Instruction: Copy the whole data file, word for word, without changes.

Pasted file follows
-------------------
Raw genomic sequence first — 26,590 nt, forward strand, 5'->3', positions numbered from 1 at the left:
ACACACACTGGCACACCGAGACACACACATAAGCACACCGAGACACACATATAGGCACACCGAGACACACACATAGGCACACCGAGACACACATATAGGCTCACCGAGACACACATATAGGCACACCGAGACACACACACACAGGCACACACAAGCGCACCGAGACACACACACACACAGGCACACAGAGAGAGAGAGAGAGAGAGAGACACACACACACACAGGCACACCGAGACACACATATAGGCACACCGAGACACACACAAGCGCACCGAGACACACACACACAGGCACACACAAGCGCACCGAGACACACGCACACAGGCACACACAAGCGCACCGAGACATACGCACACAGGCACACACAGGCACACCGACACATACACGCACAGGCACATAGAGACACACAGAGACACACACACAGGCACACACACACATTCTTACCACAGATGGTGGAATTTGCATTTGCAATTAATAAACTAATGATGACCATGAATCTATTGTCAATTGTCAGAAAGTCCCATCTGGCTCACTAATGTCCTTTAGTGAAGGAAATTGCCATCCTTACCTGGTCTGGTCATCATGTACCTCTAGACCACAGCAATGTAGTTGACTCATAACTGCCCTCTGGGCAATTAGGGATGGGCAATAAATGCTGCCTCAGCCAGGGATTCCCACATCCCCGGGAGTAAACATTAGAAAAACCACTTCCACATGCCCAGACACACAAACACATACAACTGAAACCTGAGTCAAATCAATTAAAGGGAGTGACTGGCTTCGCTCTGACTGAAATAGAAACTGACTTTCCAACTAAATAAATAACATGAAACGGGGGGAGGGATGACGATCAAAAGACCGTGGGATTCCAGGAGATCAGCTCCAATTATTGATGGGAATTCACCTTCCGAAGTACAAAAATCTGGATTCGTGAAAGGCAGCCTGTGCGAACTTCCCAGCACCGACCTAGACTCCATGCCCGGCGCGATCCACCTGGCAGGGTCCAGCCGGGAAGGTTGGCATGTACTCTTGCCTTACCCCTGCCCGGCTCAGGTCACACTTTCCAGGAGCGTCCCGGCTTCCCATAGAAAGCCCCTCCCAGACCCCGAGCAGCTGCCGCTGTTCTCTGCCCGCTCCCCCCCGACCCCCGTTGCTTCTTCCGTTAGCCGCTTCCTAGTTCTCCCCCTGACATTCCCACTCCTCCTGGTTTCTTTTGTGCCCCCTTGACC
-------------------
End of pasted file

Raw genomic sequence first — 26,590 nt, forward strand, 5'->3', positions numbered from 1 at the left:
ACACACACTGGCACACCGAGACACACACATAAGCACACCGAGACACACATATAGGCACACCGAGACACACACATAGGCACACCGAGACACACATATAGGCTCACCGAGACACACATATAGGCACACCGAGACACACACACACAGGCACACACAAGCGCACCGAGACACACACACACACAGGCACACAGAGAGAGAGAGAGAGAGAGAGACACACACACACACAGGCACACCGAGACACACATATAGGCACACCGAGACACACACAAGCGCACCGAGACACACACACACAGGCACACACAAGCGCACCGAGACACACGCACACAGGCACACACAAGCGCACCGAGACATACGCACACAGGCACACACAGGCACACCGACACATACACGCACAGGCACATAGAGACACACAGAGACACACACACAGGCACACACACACATTCTTACCACAGATGGTGGAATTTGCATTTGCAATTAATAAACTAATGATGACCATGAATCTATTGTCAATTGTCAGAAAGTCCCATCTGGCTCACTAATGTCCTTTAGTGAAGGAAATTGCCATCCTTACCTGGTCTGGTCATCATGTACCTCTAGACCACAGCAATGTAGTTGACTCATAACTGCCCTCTGGGCAATTAGGGATGGGCAATAAATGCTGCCTCAGCCAGGGATTCCCACATCCCCGGGAGTAAACATTAGAAAAACCACTTCCACATGCCCAGACACACAAACACATACAACTGAAACCTGAGTCAAATCAATTAAAGGGAGTGACTGGCTTCGCTCTGACTGAAATAGAAACTGACTTTCCAACTAAATAAATAACATGAAACGGGGGGAGGGATGACGATCAAAAGACCGTGGGATTCCAGGAGATCAGCTCCAATTATTGATGGGAATTCACCTTCCGAAGTACAAAAATCTGGATTCGTGAAAGGCAGCCTGTGCGAACTTCCCAGCACCGACCTAGACTCCATGCCCGGCGCGATCCACCTGGCAGGGTCCAGCCGGGAAGGTTGGCATGTACTCTTGCCTTACCCCTGCCCGGCTCAGGTCACACTTTCCAGGAGCGTCCCGGCTTCCCATAGAAAGCCCCTCCCAGACCCCGAGCAGCTGCCGCTGTTCTCTGCCCGCTCCCCCCCGACCCCCGTTGCTTCTTCCGTTAGCCGCTTCCTAGTTCTCCCCCTGACATTCCCACTCCTCCTGGTTTCTTTTGTGCCCCCTTGACC